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Above: Elizabeth Burkmyer, “Campanula Medium, the Canterbury Bell, having come straight down from the days of the herbalists; in several colors. Some of the flowers abnormal in being six-parted. Southern Europe,” in L. H. Bailey, Garden of Bellflowers (1953), frontispiece. Below: Elizabeth Burkmyer, “Campanula Portenschlagiana. Yugoslavia,” in L. H. Bailey, Garden of Bellflowers (1953), pl. 21. “Campanula rotundifolia,” in L. H. Bailey, ed., Standard Cyclopedia of Horticulture (1914), vol. II, fig. 771, and here. “One of the forms of Campanula punctata,” in L. H. Bailey, Manual of Gardening (1925), fig. 254, and also in LHBGC, p. 93

“The bellflowers appeal for the most part to the quieter and restrained emotions. Most of the species are not impertinent and gaudy, nor do they lend themselves to display. Seldom are they seen in bouquets. They are eminently plants for the garden-lover, for those persons who graciously accept cool nights and soft rains and dews, who respond to the milder sensations and derive sustaining satisfactions from gentle experiences.” –The Garden of Bellflowers, p. 2

Bailey’s final series of books, which he simply titled the Garden Books, came to only four volumes, although it seems he may have desired to write more of them. As previously described on the Gourds page, each volume took as its focus a different family of horticultural plant, treating the subject both through botanical taxonomy and through personal and artistic appreciation. The Garden of Gourds, Pinks, and Larkspurs were published each year consecutively from 1937-1939, replicating the book-a-year pace of his early professional years, and in preparation for each book he would grow as many varieties of the plant in his personal gardens as possible, describing such specially designated plots as “specimen gardens.” For the fourth volume he planned to cover the bellflowers, or campanulas—but then, as he would write much later in the book’s preface, “intervened the years of murderous conflicts.” The paper supply to publishers was limited by federal austerity measures during the second World War, and Bailey’s Garden Books apparently became one casualty. No book appeared in 1940. Macmillan would finally publish it in 1953, when Bailey was ninety-five years old.

“[Bellflowers] are for those who love to grow plants for the joy of growing them, who respond to the subdued and delicate tints in flowers, who like small but shapely seed-pods, who may treasure them on their own rear grounds and do not go to the shows for exhibitional effects and masses of color. […] Most of the bellflowers I do not discover from the highway or glint them from an airplane. I must go to see them where in complacency they grow.” –The Garden of Bellflowers (1953), pp. 2-3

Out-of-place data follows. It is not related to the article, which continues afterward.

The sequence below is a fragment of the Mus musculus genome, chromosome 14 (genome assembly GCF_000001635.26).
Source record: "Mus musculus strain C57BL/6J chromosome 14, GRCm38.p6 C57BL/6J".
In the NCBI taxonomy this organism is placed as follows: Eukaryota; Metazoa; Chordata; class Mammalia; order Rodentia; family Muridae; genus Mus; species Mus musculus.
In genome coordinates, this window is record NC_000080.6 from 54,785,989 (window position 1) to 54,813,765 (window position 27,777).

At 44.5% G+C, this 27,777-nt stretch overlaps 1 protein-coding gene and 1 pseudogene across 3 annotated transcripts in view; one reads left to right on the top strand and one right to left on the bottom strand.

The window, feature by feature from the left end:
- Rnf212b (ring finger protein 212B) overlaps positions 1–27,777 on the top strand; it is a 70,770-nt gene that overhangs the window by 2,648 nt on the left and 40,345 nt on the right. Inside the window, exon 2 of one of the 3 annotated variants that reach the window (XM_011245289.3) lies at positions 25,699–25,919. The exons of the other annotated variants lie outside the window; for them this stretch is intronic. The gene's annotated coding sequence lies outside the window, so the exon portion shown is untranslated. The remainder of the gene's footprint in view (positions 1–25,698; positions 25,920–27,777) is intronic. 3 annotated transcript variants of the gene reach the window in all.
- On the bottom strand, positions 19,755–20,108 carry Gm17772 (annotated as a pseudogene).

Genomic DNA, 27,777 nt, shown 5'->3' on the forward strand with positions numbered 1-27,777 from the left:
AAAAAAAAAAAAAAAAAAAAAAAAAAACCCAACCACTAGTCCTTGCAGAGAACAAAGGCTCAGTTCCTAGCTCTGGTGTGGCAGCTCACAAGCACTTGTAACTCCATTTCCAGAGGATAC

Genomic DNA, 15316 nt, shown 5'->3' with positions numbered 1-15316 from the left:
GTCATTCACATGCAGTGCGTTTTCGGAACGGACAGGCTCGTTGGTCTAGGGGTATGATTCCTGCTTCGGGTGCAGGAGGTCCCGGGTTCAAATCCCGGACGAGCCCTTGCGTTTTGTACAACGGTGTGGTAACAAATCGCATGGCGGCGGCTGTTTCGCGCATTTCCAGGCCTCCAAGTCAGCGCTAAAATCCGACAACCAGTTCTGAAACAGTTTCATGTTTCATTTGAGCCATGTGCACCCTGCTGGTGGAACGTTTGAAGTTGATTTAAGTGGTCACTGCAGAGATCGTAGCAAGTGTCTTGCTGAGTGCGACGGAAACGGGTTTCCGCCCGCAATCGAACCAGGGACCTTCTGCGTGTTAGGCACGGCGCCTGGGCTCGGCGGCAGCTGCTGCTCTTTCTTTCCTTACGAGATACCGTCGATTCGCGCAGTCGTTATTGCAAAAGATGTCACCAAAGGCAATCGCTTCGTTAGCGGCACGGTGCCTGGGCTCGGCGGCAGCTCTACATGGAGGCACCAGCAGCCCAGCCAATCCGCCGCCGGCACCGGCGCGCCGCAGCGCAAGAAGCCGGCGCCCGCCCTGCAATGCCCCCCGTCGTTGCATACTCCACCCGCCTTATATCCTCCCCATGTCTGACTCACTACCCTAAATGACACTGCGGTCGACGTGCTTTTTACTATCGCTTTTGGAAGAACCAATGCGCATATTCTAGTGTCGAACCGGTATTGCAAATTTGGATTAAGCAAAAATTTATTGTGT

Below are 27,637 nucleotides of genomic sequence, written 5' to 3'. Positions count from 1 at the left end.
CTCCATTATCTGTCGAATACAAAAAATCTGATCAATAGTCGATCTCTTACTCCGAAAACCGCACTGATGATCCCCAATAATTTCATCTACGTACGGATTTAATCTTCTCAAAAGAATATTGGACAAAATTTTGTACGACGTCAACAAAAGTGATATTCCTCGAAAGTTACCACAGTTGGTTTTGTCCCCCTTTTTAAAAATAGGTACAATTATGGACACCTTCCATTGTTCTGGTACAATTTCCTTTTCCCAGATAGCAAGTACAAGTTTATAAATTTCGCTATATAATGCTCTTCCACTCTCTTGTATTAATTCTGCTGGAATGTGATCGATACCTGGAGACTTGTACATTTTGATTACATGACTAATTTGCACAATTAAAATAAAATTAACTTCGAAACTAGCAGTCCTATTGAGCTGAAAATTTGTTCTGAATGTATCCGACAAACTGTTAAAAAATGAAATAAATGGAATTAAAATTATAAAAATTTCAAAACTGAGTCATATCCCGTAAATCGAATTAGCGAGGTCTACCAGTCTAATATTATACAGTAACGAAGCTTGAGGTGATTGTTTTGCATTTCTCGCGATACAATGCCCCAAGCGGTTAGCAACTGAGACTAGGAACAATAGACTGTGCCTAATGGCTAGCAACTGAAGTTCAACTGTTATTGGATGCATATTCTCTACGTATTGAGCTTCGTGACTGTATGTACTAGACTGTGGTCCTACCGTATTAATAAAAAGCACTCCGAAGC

The bellflowers were another family that had been with Bailey his whole life, since the days when he would wander the dunes along Lake Michigan with Asa Gray’s Manual of Botany identifying plants like the Campanula rotundiflora, at right, which is common among the sand dunes of western Michigan. He remembered in The Garden of Bellflowers that he “had grown many of them since boyhood” (p. 1). Perhaps such wild flowers made their way into his childhood hobby gardens at home. His lifelong admiration of them also comes through in the poem below, which appeared in his poetry collection Wind and Weather in 1916. He also used the poem to conclude The Garden of Bellflowers, which would turn out to be his last book; he died the next year. It is also one of the poems included in LHBGC, pp. 120-1.


There is a ferny dell I know
Where spiry stalks of harebell grow.
It is a little cool retreat
Of bosky scents and airs complete.
There is a maze of fragile stems
That hang their pods above the hems
Of mossy fountains crystal clear
‘Mongst webby threads of gossamer
And filmy tints of green and blue
A-strung in beads of fragrant dew.
A tiny stroke the blue-bell rings
As on its slender cord is swings,
And if you listen long and well
You’ll hear the music in the bell.

And often when I’ve toiled with men
Or passed my day with plans and pen
Or fled afar on starry seas,
I join the camp of moths and bees
And wander by the minty pools
To sedge and fern and campanules.
And then I lie on twig and grass
And watch the slimsy creatures pass,
And find the little folk that dwells
So deep inside the azure bells
I wonder how they come and go.
And as I listen long and low
I catch the cadence of a note
Astir within the petal throat,
I hear a tiny octave played
And slender music, crystal-rayed.

There are two worlds that I know full well—
The world of men and the petal bell.

See Bailey’s horticultural entries on bellflowers (Campanula) in:

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